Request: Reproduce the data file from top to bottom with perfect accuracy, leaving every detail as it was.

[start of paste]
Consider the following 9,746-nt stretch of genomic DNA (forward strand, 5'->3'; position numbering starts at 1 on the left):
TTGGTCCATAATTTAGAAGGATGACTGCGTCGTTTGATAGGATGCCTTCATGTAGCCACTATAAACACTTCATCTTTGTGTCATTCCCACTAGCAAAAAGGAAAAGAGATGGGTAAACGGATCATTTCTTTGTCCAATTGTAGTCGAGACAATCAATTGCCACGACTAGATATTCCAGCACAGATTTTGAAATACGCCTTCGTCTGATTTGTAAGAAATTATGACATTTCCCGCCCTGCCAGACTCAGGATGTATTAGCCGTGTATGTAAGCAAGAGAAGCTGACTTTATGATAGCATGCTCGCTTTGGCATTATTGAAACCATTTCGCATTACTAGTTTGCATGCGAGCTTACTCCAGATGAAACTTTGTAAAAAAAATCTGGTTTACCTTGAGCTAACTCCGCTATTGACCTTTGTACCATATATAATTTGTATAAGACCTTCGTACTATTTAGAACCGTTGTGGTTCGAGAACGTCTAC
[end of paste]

Consider the following 9,746-nt stretch of genomic DNA (forward strand, 5'->3'; position numbering starts at 1 on the left):
TTGGTCCATAATTTAGAAGGATGACTGCGTCGTTTGATAGGATGCCTTCATGTAGCCACTATAAACACTTCATCTTTGTGTCATTCCCACTAGCAAAAAGGAAAAGAGATGGGTAAACGGATCATTTCTTTGTCCAATTGTAGTCGAGACAATCAATTGCCACGACTAGATATTCCAGCACAGATTTTGAAATACGCCTTCGTCTGATTTGTAAGAAATTATGACATTTCCCGCCCTGCCAGACTCAGGATGTATTAGCCGTGTATGTAAGCAAGAGAAGCTGACTTTATGATAGCATGCTCGCTTTGGCATTATTGAAACCATTTCGCATTACTAGTTTGCATGCGAGCTTACTCCAGATGAAACTTTGTAAAAAAAATCTGGTTTACCTTGAGCTAACTCCGCTATTGACCTTTGTACCATATATAATTTGTATAAGACCTTCGTACTATTTAGAACCGTTGTGGTTCGAGAACGTCTAC